India's IT firms are struggling because they have far too many project managers and not enough product managers. We explore what this gap means.
The disruptions wrought by recent advances in digital, mobile, and social media have made it necessary for companies to triumph in the market through innovative, breakthrough customer experiences. Hardly any sector has been untouched by the rapidity of change and the intensity of competition ushered in by these technologies. With these advances, customer context and business context are shifting relentlessly for businesses.
As many sectors get re-shaped by production innovation, India's IT services firms are coming to terms with the fact that "product" is becoming the imperative piece in the business agenda of their customers.
"The traditional outsourcing model is being challenged in fundamental ways; now, you need to earn the respect of the customer anew each month," says Mritunjay Singh, executive director and chief operating officer of Pune-based software services firm, Persistent Systems. IT firms needs product managers to create value for clients through both business model and technology innovation. This type of talent is turning out to be the most sought-after category in India's IT services industry.
But there lies the problem for the industry -- there are not enough product managers, which may seem a paradox. "Every single big product on the planet has some component built in India; with India's breadth and depth of tech talent, it is unthinkable that there is a product manager talent gap," says Pinkesh Shah, director of programs, at the Bangalore-based Institute of Product Leadership.
Not only is there a talent gap, but it is a wide one. Shah compares India's 20,000 product managers with the US' estimated 1.8 million. The numbers and skill levels of product managers are nowhere near even smaller countries like Russia and Israel, says C.K.Guruprasad, a principal with the global technology and services practice in Heidrick & Struggles' Bangalore office.
For the IT services industry, the shortage of product leaders is aggravated by the fact that the same talent is also in demand from product startups such as Zoho, Freshdesk, and InMobi and booming e-commerce firms like Flipkart and Zomato. The shortage is impacting salary levels for product leaders, which are 3x the salaries for project managers.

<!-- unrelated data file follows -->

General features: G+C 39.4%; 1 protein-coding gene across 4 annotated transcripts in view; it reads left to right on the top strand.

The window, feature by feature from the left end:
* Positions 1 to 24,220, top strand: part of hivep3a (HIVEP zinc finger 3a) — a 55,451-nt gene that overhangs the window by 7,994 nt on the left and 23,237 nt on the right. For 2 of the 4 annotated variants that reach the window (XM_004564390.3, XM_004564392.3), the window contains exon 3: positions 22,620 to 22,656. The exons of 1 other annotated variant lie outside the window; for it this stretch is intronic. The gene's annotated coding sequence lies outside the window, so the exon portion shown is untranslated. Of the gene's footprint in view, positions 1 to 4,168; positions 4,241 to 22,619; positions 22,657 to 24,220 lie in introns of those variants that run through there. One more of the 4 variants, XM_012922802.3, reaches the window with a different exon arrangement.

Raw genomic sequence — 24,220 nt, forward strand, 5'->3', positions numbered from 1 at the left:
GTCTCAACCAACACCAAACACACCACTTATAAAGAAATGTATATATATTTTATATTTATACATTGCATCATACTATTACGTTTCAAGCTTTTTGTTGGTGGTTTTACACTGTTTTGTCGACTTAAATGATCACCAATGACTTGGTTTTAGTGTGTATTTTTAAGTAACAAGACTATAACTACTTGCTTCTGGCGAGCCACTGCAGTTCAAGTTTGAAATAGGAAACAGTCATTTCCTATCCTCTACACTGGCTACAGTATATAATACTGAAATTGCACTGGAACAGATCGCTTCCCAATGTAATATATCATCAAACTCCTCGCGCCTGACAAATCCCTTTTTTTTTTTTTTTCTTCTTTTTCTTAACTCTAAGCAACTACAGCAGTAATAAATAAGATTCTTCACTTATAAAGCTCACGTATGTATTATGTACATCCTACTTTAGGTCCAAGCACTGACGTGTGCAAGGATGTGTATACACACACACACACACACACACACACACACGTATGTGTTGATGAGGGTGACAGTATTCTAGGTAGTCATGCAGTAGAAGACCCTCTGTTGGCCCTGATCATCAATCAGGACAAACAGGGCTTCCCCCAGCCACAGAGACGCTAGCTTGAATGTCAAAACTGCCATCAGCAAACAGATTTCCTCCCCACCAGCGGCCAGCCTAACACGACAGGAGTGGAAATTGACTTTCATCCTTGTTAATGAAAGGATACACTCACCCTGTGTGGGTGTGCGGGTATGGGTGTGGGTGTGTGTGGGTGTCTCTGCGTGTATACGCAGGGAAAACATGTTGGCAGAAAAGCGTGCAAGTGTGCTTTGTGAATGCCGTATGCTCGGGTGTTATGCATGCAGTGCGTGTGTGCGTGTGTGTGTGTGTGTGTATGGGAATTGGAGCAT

Additionally, the pipeline is not very robust either. The average entry-level IT industry employee sees project leaders as career role models and aspires to become a project manager and oversee a team of people. In fact, the popular perception is, the more the people in the team, the more important the project manager's role. On the other hand, a product manager works with a small team and does not oversee many people. The product is managed by orchestrating the engineering team to build it, the marketing team to position the product, and so on.
"Building product software requires a very different approach, and product management capabilities are very different," says Singh of Persistent Systems, who says the focus of product managers is change management. Product cycles are also shorter than regular software services project cycles.
Persistent hires product managers with ground level understanding of computing, new technologies, and tools. They have to be agile in their thinking. They have to be assertive in negotiations, as most of them will be directly negotiating with customers. Finally, they have to understand product architecture, visual interfaces, and so on.
Very few training institutes like the Institute of Product Leadership that Shah runs attempt to bridge the talent gap.
Many IT services firms setting out to develop products and platforms are dealing with the shortage in their own ways. Some are actively making product company acquisitions. Others are creating separate entities to create products and build intellectual property -- Infosys subsidiary EdgeVerve Systems, which is modelled after product startups and is employing dozens of product managers, is an example.
"Even a few years ago, IT services companies hired metallurgy and civil engineers and gave them a three-month crash course before assigning them to customers. Those days are truly behind us," says Singh of Persistent.